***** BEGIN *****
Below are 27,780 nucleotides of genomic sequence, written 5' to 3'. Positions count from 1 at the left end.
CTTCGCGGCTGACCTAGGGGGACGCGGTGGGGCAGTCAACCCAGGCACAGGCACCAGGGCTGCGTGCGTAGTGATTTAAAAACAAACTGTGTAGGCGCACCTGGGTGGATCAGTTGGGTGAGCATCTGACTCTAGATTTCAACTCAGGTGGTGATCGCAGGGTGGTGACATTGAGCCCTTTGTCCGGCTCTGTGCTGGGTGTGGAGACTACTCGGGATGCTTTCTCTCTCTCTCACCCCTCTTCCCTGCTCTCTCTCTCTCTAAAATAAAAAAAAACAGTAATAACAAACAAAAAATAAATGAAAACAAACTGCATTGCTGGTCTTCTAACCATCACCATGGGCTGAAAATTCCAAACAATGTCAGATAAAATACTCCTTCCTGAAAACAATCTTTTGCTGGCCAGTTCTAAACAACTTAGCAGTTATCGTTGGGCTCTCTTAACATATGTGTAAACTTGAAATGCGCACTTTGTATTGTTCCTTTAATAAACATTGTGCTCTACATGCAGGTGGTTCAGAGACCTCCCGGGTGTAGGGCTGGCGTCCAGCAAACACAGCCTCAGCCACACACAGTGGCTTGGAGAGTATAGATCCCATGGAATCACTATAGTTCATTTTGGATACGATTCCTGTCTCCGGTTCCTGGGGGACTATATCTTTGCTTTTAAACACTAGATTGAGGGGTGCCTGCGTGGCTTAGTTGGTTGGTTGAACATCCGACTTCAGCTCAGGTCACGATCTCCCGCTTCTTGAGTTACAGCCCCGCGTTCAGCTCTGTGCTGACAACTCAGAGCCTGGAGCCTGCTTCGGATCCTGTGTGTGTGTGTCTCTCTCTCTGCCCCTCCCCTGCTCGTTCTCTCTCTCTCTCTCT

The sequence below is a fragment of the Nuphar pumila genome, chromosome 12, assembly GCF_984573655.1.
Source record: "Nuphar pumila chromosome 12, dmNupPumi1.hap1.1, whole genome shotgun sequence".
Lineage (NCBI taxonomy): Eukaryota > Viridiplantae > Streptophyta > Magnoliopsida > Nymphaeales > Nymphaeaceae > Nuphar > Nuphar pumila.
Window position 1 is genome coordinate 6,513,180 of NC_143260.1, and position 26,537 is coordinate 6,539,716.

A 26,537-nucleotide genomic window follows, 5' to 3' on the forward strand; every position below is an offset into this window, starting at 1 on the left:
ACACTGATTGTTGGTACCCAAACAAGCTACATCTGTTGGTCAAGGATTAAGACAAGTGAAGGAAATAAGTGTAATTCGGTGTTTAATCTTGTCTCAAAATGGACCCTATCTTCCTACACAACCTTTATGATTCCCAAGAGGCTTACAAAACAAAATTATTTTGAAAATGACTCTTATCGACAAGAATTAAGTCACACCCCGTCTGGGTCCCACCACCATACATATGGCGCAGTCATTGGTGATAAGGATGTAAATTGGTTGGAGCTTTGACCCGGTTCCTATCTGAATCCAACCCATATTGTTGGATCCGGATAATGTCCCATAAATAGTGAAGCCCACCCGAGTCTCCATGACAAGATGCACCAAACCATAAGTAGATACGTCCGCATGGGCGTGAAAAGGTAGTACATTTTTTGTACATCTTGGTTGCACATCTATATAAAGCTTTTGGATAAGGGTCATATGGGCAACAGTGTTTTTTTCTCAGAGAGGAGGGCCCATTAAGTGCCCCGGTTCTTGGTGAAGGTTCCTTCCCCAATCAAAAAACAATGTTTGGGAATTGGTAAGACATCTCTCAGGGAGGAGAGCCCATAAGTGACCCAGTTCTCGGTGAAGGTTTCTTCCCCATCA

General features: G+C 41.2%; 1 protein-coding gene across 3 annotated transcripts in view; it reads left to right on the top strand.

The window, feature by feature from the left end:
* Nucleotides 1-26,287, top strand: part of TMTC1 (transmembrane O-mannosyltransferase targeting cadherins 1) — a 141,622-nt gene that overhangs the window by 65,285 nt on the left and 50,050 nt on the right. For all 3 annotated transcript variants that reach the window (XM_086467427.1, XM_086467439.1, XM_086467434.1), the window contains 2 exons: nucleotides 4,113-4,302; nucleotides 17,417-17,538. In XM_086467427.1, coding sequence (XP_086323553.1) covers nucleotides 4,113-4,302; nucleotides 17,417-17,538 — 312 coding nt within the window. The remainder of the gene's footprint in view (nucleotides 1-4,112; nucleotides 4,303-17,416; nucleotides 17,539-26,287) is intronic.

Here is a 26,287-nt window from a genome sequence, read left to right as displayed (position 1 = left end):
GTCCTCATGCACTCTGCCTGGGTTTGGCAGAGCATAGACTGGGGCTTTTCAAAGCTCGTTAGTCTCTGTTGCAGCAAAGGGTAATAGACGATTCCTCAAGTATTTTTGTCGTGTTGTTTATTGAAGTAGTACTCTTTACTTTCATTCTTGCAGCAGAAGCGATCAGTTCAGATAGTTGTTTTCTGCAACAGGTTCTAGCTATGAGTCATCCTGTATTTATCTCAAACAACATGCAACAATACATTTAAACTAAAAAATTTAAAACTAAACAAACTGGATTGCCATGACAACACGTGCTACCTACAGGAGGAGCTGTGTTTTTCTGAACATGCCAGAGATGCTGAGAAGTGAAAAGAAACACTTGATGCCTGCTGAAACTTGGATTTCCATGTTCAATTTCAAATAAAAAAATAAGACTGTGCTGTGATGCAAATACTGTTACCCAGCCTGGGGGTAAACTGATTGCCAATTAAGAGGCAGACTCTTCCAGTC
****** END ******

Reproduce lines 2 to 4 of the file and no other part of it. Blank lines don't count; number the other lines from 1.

CTTCGCGGCTGACCTAGGGGGACGCGGTGGGGCAGTCAACCCAGGCACAGGCACCAGGGCTGCGTGCGTAGTGATTTAAAAACAAACTGTGTAGGCGCACCTGGGTGGATCAGTTGGGTGAGCATCTGACTCTAGATTTCAACTCAGGTGGTGATCGCAGGGTGGTGACATTGAGCCCTTTGTCCGGCTCTGTGCTGGGTGTGGAGACTACTCGGGATGCTTTCTCTCTCTCTCACCCCTCTTCCCTGCTCTCTCTCTCTCTAAAATAAAAAAAAACAGTAATAACAAACAAAAAATAAATGAAAACAAACTGCATTGCTGGTCTTCTAACCATCACCATGGGCTGAAAATTCCAAACAATGTCAGATAAAATACTCCTTCCTGAAAACAATCTTTTGCTGGCCAGTTCTAAACAACTTAGCAGTTATCGTTGGGCTCTCTTAACATATGTGTAAACTTGAAATGCGCACTTTGTATTGTTCCTTTAATAAACATTGTGCTCTACATGCAGGTGGTTCAGAGACCTCCCGGGTGTAGGGCTGGCGTCCAGCAAACACAGCCTCAGCCACACACAGTGGCTTGGAGAGTATAGATCCCATGGAATCACTATAGTTCATTTTGGATACGATTCCTGTCTCCGGTTCCTGGGGGACTATATCTTTGCTTTTAAACACTAGATTGAGGGGTGCCTGCGTGGCTTAGTTGGTTGGTTGAACATCCGACTTCAGCTCAGGTCACGATCTCCCGCTTCTTGAGTTACAGCCCCGCGTTCAGCTCTGTGCTGACAACTCAGAGCCTGGAGCCTGCTTCGGATCCTGTGTGTGTGTGTCTCTCTCTCTGCCCCTCCCCTGCTCGTTCTCTCTCTCTCTCTCT

The sequence below is a fragment of the Nuphar pumila genome, chromosome 12, assembly GCF_984573655.1.
Source record: "Nuphar pumila chromosome 12, dmNupPumi1.hap1.1, whole genome shotgun sequence".